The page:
Edit Blog Post
Published: July 17th 2017
Today seemed like such a simple task, just ride down the Blue Ridge Parkway from Roanoke, VA to Asheville, NC. Should be about 275 miles, no big deal. It was Sunday morning, so we slept a little late, and by the time we ate breakfast and got on the road, it was after 9:00. Since we had bypassed the Roanoke Visitors Center on the Blue Ridge Parkway as we rode in yesterday, we thought we would begin today by backtracking a few miles north to visit the Roanoke Visitors Center and get our passport stamps. It didn't take too long, but by the time we were finally back on the road and heading south, it was 9:45.
We began the day as expected, riding down the Blue Ridge parkway, stopping at a few scenic overlooks. It didn't take long for us to figure out that as beautiful as these overlooks are, the pictures don't really do them justice, and in fact most of the overlook pictures look about the same. So we decided to try and concentrate on some of the attractions other than scenic overlooks and just keep the enjoyment of overlook viewing to ourselves.
The riding on
the Blue Ridge Parkway is just spectacular! There are no straight and level sections of road anywhere that are more than a quarter mile long. So riding Blue Ridge is a constant motion of heading up or down and turning left or right continuously. Since most of the turns are sharp enough to be a blind curve, I must always be on my guard for what might be around the curve ahead. I keep the Garmin turned on so that out of the corner of my eye, I can anticipate the upcoming curve and how long it might be Since it was Sunday morning, there were bikes everywhere as it seemed everyone was riding today.
I generally try to ride the speed limit of 45 mph, though downhill it creeps up to 50 or even 55. Most of the time there was no one in front of me, so it would seem like we had the road to ourselves. Every once in a while, a slowpoke car will hold up traffic as it cruises along at 25 to 35 mph. They usually turn of at a scenic overlook and traffic moves on. One of these times, I came up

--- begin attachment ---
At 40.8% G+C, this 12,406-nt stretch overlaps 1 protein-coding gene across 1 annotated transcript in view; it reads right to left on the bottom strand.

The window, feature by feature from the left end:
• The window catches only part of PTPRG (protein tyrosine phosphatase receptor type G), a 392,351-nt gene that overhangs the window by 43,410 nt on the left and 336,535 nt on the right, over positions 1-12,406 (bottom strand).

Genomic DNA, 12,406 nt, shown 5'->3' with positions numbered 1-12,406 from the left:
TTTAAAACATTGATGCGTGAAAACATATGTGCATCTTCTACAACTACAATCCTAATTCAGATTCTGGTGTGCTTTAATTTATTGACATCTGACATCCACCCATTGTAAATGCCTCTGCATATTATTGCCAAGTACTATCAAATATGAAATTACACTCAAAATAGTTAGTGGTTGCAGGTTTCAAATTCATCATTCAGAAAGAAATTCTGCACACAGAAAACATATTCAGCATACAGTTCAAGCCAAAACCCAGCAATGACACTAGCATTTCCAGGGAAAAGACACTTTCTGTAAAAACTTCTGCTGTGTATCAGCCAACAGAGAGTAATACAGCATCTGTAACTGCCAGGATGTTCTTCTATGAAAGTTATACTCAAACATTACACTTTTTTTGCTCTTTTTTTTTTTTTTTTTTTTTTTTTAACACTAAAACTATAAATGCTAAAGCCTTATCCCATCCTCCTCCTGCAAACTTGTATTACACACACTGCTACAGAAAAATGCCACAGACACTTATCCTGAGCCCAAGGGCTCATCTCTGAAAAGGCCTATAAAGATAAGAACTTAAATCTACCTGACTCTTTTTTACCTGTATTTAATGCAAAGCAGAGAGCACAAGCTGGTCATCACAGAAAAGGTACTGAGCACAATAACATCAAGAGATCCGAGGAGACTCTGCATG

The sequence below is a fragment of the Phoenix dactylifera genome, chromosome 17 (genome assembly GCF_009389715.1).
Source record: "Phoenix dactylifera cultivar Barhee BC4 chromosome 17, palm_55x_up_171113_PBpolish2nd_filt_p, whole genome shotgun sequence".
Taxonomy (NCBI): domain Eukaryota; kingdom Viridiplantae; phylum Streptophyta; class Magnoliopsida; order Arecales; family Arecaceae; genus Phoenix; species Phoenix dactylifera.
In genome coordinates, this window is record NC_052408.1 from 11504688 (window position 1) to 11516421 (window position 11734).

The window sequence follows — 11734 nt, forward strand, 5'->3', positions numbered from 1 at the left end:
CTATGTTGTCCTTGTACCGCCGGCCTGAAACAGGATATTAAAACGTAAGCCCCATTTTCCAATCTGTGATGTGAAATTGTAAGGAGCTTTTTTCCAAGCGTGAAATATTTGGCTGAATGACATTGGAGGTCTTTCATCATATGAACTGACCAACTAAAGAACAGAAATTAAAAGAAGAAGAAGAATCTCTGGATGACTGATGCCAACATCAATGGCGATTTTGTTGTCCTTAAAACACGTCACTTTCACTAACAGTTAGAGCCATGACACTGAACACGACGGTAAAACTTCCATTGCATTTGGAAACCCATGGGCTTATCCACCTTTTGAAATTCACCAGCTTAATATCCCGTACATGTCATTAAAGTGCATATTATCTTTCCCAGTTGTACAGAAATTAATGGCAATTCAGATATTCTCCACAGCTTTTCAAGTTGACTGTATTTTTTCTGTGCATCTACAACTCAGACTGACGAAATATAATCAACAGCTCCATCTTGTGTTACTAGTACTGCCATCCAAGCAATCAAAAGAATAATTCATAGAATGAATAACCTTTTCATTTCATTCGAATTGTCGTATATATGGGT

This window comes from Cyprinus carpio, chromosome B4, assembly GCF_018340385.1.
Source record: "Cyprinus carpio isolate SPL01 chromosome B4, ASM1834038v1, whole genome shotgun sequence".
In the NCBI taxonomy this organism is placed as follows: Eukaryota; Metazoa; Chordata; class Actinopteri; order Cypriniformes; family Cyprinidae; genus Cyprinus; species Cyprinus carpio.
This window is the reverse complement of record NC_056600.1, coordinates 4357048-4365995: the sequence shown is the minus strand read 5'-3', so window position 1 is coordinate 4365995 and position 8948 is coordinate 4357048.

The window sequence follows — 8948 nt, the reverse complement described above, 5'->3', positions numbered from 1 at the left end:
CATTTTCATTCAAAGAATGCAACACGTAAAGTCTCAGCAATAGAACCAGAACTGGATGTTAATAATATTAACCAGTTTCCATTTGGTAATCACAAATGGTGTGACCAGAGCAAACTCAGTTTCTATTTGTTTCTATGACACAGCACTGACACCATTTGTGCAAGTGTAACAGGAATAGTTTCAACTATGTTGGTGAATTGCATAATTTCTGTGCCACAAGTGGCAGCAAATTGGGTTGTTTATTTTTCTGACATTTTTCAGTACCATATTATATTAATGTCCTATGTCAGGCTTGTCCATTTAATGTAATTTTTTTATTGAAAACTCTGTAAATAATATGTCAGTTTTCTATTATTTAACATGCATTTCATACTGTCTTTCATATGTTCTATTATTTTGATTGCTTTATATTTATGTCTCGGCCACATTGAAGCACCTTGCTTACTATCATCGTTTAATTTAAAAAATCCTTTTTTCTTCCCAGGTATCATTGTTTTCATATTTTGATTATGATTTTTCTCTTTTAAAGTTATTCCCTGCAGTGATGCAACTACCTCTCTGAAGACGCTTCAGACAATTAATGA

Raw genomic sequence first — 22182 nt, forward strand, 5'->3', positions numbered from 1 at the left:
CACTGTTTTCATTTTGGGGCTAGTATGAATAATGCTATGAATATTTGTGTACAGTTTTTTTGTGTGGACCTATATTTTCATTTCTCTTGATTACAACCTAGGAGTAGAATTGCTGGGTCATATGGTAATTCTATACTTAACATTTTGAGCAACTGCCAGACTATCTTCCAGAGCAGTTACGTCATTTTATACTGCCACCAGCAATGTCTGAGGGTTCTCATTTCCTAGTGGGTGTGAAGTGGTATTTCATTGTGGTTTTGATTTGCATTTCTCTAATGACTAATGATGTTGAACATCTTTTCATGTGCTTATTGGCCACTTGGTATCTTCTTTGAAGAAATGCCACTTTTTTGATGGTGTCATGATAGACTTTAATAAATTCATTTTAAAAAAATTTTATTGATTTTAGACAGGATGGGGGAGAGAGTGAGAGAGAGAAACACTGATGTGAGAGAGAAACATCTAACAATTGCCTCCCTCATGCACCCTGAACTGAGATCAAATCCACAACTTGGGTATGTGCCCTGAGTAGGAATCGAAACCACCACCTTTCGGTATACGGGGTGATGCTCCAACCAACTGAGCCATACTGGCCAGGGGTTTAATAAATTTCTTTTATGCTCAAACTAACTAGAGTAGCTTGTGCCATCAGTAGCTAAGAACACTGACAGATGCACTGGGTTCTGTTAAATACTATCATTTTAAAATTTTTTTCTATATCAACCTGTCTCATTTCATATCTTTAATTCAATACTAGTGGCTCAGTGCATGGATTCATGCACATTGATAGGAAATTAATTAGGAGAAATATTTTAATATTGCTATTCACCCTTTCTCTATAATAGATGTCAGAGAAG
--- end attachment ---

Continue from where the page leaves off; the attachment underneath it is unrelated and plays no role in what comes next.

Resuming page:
on a bike that was almost identical to mine stuck behind a slowpoke car. When the car pulled off, the other Goldwing sped up and we followed for a good 30 miles. It was relaxing for me, because the other Goldwing was anticipating all the turns ahead, and all I had to do was mimic his speed and turns. We were hoping they would pull off at an overlook so we could stop and meet them, but they eventually turned off on a side road and we kept going.
Our first attraction was the Mabry Mill. This is a real, once working mill built around 1910 for the use of a man named Ed Mabry. Using a waterwheel for power, Mabry was able to perform multiple functions within the same building. In the first section, he built a sawmill which he used to cut boards to build the rest of the mill. In the second section, he had 2 millstones that he used to mill grain for the local farmers. One millstone was set for fine milling for flour and grain for human consumption. The second millstone was set for coarser grain for use in animal feed. In the
third section of the mill Mabry had his woodworking shop. In there he built a jigsaw, a tongue and groove joiner, a grinder, and a lathe. The waterwheel would turn a shaft in the center, and since he was a one man operation, he would attach a belt between the shaft and whatever tool he wanted to use as the mill was designed to use only one tool at a time.
As we were getting ready to leave the Mabry Mill, we were looking at the other bikes in the parking lot when we noticed right next to ours was a similar Goldwing. It took us a moment to realize that this is the one we were following before they turned off. When the owner and his wife came up to their bike, we introduced ourselves and told them that we were the ones who had been following them. They turned out to be a really nice couple form eastern Pennsylvania who we were down her on a combination business and pleasure trip. We talked about bikes, retirement, and traveling, some of my favorite subjects. They had just arrived, they had turned off earlier in search of gas, and